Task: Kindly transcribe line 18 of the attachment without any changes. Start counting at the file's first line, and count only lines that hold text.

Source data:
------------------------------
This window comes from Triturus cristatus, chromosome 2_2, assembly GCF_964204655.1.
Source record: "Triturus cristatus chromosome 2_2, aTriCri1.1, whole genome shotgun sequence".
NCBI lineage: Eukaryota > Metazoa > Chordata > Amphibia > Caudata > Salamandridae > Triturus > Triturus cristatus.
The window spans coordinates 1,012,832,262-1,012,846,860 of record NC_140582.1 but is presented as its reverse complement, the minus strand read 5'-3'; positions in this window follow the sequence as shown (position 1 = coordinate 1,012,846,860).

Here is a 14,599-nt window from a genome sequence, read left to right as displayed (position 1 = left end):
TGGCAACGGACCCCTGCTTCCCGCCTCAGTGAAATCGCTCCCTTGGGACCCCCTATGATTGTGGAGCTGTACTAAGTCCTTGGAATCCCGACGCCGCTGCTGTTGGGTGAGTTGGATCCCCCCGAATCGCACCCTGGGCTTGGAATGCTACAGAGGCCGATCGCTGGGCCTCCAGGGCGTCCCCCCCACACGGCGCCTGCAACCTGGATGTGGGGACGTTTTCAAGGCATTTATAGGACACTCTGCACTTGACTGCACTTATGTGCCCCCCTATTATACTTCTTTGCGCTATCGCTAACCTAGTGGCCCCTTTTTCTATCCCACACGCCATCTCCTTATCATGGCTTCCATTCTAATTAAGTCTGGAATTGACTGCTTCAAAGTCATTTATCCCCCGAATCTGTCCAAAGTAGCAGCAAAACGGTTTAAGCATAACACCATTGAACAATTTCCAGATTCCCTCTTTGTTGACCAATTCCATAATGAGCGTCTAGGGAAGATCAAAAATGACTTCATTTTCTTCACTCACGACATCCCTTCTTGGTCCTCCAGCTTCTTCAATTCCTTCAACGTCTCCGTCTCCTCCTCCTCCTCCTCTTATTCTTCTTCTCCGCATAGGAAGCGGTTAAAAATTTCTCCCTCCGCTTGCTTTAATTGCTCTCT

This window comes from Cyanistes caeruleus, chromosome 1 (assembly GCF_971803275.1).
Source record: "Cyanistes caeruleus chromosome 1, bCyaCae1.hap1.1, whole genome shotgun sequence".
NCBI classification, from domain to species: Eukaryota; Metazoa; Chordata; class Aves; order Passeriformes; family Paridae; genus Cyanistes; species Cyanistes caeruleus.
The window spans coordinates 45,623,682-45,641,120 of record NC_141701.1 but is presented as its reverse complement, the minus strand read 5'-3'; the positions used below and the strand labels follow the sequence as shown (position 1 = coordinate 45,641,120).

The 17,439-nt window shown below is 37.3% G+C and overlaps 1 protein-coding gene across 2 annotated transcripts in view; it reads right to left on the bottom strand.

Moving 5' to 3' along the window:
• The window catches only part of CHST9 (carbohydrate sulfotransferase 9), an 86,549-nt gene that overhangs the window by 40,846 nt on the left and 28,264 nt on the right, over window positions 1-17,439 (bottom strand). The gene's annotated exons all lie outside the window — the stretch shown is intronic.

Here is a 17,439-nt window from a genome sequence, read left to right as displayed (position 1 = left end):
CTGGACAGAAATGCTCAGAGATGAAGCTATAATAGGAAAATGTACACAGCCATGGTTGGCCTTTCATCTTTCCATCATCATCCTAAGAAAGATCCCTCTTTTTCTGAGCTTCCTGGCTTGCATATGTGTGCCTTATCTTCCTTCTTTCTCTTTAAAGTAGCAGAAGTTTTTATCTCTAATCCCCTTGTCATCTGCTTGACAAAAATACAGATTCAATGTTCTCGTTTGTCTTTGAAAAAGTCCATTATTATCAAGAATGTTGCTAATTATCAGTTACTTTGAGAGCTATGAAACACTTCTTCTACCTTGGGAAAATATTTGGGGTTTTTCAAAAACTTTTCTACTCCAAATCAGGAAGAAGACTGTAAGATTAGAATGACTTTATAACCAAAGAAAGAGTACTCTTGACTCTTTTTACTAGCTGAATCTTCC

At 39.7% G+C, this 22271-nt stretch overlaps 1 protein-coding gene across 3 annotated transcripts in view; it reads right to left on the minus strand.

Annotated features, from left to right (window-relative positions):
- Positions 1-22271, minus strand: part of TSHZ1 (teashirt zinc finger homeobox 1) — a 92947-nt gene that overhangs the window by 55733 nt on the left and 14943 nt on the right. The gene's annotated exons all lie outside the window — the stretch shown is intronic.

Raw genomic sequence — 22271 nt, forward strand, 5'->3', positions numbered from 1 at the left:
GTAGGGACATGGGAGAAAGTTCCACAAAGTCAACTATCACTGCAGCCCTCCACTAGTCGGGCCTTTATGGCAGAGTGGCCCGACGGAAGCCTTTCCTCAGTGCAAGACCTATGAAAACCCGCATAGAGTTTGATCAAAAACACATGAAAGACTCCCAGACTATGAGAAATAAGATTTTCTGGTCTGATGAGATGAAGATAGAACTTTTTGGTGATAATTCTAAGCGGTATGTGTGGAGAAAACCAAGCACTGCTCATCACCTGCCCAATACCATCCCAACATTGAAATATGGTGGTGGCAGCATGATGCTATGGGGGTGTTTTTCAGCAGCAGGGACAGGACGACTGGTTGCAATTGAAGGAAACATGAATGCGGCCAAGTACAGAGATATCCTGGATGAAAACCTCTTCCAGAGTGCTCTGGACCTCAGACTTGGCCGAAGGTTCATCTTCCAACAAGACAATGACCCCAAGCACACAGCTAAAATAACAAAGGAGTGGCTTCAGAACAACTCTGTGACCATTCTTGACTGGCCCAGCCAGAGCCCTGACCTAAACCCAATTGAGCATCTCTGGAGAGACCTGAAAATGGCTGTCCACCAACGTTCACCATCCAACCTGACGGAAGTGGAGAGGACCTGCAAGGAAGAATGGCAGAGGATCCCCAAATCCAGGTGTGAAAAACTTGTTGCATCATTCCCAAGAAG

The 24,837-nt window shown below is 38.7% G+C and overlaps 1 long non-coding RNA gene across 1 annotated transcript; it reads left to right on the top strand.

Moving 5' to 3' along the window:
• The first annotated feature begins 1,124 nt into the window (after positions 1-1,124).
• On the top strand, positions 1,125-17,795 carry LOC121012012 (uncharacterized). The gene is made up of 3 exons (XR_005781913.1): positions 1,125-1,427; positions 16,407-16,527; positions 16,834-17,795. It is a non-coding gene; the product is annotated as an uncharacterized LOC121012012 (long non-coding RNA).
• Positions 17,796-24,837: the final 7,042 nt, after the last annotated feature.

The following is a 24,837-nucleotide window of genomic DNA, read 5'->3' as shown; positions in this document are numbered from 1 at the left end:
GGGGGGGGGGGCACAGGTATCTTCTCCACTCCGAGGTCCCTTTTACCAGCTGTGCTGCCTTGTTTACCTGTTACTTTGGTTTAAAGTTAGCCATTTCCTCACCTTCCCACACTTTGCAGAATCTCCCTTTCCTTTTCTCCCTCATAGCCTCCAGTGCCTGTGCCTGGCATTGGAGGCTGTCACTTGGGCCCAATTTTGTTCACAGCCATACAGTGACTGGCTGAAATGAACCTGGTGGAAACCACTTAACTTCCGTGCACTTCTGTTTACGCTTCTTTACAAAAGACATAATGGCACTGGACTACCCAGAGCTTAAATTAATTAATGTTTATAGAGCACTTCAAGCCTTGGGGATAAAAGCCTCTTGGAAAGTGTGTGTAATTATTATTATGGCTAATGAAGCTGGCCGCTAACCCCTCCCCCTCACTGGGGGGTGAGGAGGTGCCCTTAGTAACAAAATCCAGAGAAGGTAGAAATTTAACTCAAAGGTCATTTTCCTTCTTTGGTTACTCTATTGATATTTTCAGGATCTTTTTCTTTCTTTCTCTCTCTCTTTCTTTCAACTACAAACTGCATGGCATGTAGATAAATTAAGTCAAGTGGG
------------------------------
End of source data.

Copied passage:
- Positions 1-22271, minus strand: part of TSHZ1 (teashirt zinc finger homeobox 1) — a 92947-nt gene that overhangs the window by 55733 nt on the left and 14943 nt on the right. The gene's annotated exons all lie outside the window — the stretch shown is intronic.